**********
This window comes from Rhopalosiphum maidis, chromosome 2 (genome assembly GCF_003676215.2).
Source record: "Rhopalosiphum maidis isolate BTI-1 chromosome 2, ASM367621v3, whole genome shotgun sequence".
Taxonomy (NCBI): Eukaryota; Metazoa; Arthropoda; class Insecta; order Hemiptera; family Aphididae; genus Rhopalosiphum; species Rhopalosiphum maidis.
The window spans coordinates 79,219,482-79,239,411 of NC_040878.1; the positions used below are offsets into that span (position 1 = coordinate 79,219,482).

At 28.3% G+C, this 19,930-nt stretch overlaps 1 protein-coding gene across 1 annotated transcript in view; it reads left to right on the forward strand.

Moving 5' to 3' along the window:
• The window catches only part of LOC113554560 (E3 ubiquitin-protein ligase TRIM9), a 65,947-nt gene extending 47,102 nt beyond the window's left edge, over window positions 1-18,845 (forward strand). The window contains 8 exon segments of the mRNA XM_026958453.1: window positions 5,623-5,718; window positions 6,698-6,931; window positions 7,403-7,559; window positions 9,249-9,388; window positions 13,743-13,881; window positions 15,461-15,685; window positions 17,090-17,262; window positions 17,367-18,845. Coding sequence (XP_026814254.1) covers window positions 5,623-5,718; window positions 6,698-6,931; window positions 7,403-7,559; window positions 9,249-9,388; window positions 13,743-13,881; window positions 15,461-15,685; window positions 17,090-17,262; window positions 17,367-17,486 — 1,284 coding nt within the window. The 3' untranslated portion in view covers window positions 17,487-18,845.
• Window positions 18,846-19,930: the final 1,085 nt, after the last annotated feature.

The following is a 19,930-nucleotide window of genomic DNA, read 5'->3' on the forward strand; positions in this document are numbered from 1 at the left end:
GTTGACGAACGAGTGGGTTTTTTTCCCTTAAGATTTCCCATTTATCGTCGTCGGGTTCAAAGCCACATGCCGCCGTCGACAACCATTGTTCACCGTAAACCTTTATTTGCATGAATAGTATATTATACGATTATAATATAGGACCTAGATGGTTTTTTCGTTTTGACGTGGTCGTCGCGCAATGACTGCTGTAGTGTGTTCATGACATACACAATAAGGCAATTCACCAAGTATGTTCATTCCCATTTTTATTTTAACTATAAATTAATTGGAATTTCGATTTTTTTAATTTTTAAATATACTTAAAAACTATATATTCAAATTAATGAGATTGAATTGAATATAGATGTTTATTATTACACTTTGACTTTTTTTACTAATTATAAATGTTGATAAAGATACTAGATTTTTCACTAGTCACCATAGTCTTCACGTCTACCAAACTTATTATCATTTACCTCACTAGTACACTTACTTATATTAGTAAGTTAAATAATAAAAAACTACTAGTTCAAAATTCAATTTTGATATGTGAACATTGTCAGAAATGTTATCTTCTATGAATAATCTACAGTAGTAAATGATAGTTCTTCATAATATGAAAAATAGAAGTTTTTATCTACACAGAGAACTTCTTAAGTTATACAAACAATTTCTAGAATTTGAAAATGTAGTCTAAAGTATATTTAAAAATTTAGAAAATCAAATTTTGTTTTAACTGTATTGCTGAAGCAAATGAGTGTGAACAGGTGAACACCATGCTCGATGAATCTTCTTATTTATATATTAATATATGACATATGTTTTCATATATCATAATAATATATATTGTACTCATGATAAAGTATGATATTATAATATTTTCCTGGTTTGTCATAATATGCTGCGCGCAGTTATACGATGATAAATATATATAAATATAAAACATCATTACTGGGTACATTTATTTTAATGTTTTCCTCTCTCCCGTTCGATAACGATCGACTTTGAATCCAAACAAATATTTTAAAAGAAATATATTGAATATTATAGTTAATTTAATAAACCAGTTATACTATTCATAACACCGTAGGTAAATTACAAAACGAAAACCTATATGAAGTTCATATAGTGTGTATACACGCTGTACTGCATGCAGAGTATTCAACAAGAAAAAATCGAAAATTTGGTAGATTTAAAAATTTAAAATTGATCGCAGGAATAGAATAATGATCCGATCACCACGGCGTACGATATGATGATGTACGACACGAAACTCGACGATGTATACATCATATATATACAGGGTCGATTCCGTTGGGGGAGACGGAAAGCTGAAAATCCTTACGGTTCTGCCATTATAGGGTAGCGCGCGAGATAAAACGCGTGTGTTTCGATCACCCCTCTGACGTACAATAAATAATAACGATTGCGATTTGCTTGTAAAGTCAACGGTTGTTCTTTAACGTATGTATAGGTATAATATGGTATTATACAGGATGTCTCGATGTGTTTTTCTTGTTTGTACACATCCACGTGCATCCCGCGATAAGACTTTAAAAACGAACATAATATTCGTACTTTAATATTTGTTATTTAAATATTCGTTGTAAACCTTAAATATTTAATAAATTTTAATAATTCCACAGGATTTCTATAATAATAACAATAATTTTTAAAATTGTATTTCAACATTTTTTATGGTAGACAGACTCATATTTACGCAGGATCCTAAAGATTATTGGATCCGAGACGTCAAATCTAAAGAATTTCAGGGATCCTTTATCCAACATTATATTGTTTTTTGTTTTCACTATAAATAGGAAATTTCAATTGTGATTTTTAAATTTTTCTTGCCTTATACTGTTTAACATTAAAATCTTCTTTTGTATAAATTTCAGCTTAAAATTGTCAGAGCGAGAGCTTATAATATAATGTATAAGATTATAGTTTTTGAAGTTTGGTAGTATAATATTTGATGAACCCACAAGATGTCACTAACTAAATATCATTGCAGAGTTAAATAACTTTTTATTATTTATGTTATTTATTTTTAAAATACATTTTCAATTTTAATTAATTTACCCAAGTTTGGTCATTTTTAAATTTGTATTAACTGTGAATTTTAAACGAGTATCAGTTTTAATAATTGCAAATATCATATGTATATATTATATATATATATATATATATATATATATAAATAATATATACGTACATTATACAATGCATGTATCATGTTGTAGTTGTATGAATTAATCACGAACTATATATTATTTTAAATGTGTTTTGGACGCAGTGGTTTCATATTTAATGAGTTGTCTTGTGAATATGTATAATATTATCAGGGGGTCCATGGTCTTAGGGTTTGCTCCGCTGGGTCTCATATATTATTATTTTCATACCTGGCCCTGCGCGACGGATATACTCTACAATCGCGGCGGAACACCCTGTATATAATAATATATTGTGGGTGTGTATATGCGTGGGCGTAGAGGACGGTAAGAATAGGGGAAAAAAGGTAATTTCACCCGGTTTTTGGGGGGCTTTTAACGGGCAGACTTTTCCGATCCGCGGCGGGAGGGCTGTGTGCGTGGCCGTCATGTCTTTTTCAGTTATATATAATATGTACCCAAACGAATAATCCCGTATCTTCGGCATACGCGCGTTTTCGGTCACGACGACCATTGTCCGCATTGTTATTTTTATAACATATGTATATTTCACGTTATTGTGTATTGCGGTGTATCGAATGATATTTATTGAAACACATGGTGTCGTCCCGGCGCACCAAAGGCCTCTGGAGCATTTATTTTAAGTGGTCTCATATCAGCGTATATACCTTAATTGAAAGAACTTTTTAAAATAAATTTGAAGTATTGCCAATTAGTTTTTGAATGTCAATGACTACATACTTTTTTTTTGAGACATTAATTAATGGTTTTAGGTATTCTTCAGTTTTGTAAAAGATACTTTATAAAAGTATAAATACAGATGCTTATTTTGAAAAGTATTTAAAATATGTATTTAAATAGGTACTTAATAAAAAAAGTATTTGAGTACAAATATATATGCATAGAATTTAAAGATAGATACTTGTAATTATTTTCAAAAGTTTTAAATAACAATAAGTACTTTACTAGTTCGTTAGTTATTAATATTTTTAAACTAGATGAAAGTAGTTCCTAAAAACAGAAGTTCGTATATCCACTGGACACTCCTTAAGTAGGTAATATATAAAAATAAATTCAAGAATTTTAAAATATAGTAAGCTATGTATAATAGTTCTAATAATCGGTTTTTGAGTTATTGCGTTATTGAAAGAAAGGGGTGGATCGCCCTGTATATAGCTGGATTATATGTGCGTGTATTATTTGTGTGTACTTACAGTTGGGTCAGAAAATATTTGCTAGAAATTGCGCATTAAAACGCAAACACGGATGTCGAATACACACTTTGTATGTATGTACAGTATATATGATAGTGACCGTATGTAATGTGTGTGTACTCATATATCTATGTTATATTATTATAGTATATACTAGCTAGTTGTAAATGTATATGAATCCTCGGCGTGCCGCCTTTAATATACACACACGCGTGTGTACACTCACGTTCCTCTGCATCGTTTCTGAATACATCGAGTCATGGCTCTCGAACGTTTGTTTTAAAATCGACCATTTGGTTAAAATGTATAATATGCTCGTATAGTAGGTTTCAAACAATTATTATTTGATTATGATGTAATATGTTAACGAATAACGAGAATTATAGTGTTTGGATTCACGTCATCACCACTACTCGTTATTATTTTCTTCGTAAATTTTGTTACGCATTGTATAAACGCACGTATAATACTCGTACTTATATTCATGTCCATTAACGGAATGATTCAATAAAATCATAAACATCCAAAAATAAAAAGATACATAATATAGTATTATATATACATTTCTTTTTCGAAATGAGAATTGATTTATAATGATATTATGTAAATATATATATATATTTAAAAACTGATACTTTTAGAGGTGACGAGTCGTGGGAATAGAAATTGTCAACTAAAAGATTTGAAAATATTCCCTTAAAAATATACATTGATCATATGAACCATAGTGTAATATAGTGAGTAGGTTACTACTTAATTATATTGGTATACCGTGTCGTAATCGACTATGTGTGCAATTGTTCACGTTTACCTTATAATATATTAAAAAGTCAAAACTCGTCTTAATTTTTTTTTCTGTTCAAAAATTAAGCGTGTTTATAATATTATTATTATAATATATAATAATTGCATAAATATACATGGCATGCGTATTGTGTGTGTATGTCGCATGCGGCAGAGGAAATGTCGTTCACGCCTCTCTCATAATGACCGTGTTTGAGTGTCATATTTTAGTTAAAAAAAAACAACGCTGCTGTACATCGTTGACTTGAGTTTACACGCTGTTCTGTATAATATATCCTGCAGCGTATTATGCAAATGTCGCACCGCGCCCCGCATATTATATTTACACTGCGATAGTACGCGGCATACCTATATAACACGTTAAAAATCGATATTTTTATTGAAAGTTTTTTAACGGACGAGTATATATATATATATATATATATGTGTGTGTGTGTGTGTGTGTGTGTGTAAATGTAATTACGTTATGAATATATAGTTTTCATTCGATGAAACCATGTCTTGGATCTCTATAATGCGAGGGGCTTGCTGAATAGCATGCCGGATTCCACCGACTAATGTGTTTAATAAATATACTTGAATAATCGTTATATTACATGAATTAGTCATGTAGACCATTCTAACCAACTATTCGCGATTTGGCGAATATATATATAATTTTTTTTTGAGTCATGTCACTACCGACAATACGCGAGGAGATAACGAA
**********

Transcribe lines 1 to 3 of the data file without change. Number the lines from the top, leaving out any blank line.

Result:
This window comes from Rhopalosiphum maidis, chromosome 2 (genome assembly GCF_003676215.2).
Source record: "Rhopalosiphum maidis isolate BTI-1 chromosome 2, ASM367621v3, whole genome shotgun sequence".
Taxonomy (NCBI): Eukaryota; Metazoa; Arthropoda; class Insecta; order Hemiptera; family Aphididae; genus Rhopalosiphum; species Rhopalosiphum maidis.